> I was taught years ago (but of course this was telephone customer
    > service)... if someone gets rude, as in to the point of cussing, ask him to
    > spell it. "I'm sorry, how do you spell that, sir?" They usually sputter
    > and run off like the simple minded pricks they are. But I have never run
    > into this in a face to face situation.


    I try to appreciate the position of a person in telephone service. When I was
    having problems with my ISP charging me for modem I didn't return (they had sent
    the new modem to the wrong address) I was totally frustrated. I had already
    called a dozen times over a period of months and spent hours on hold. One time I
    called and asked the person to just hand me over to her supervisor because I was
    probably going to be yelling and cursing and I knew it wasn't her fault. It was
    a problem with their system that needed to be addressed.


    > As for the chickie getting hit on, she's not dealing with it right,
    > either. She needs to tell the boss she won't take it. But then again, at
    > her age she might just be flattered by it and telling you she wants to
    > "hide" when what she really wants is for this guy to seek her out. I sure
    > hope he's not a serial killer.


    Sexual harassment is a dicey situation. We had sexual harassment seminars at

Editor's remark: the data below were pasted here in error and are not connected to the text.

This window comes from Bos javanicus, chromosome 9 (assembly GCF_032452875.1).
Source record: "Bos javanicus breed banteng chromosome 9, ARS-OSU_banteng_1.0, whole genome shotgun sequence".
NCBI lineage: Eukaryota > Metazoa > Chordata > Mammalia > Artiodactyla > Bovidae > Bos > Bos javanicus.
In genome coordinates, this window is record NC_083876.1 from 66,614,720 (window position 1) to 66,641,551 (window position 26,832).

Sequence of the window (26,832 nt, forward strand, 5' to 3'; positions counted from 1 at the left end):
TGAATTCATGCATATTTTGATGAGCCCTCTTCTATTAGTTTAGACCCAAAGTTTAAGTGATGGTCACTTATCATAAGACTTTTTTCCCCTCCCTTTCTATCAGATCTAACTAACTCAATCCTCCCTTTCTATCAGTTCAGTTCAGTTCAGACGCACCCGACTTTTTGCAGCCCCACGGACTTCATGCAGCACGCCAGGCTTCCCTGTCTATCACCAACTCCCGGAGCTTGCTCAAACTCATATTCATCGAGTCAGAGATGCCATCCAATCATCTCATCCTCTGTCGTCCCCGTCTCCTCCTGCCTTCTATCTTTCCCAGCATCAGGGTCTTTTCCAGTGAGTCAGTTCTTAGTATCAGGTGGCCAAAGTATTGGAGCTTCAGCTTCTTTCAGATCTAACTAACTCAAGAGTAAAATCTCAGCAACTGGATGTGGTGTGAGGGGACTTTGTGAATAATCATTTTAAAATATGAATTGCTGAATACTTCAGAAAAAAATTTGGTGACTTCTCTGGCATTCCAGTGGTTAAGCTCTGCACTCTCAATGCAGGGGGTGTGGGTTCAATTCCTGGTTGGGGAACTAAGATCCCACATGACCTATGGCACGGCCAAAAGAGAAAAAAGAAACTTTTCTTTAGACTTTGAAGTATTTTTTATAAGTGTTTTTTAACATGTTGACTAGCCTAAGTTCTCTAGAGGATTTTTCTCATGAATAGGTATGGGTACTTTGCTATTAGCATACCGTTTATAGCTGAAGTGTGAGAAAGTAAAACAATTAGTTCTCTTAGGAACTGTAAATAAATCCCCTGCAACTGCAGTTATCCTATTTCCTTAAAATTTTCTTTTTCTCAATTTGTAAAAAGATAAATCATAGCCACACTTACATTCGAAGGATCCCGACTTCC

work and one thing that was made very clear was that it has to be the victim who
    complained. No one else can approach the boss and complain on behalf of someone
    else. Let's face it, people have different perspectives on flirting. Office
    romances are a touchy topic. Personally, I think they should be avoided, and for
    a number of reasons. The office jerk can pester a coworker for a date and
    because she thinks he is a jerk the guy is not just interested, his repeated
    invitations are harassment. Yet, another guy might also ask her out several
    times and eventually she agrees to a date and they end up an item. I worked
    with a couple who met and married on the job. When I was at university, two of
    my classmates ended up marrying my professors. To even date a student these
    days is enough to get a professor fired.
     
  12. Ophelia

    Ophelia Guest

    "sarah bennett" <[email protected]> wrote in message
    news:0Cgpf.36350$q%[email protected]
    > Ophelia wrote:
    >> "Nancy Young" <[email protected]> wrote in message
    >> news:[email protected]
    >>
    >>>"Ophelia" <[email protected]> wrote
    >>>
    >>>
    >>>>"RoR" <[email protected]> wrote
    >>>
    >>>>>They should have defended you. They have a responsibility to treat
    >>>>>you with dignity and
    >>>>>respect and to defend you, especially since you informed them about
    >>>>>the situation. It's
    >>>>>not like they were blind-sided with the call.
    >>>>
    >>>>Rick, please will you explain 'blind-sided?
    >>>
    >>>That's when you don't see something coming, it comes right
    >>>outta the blue (you have that expression?) ...

    >>
    >>
    >> Yes! Thank you:))
    >>
    >> if she hadn't
    >>
    >>>mentioned it and they had no clue what the customer was talking
    >>>about when he called, that's blind sided, to them it came out of
    >>>nowhere. Well, she did, and it didn't, they were aware why he
    >>>was calling.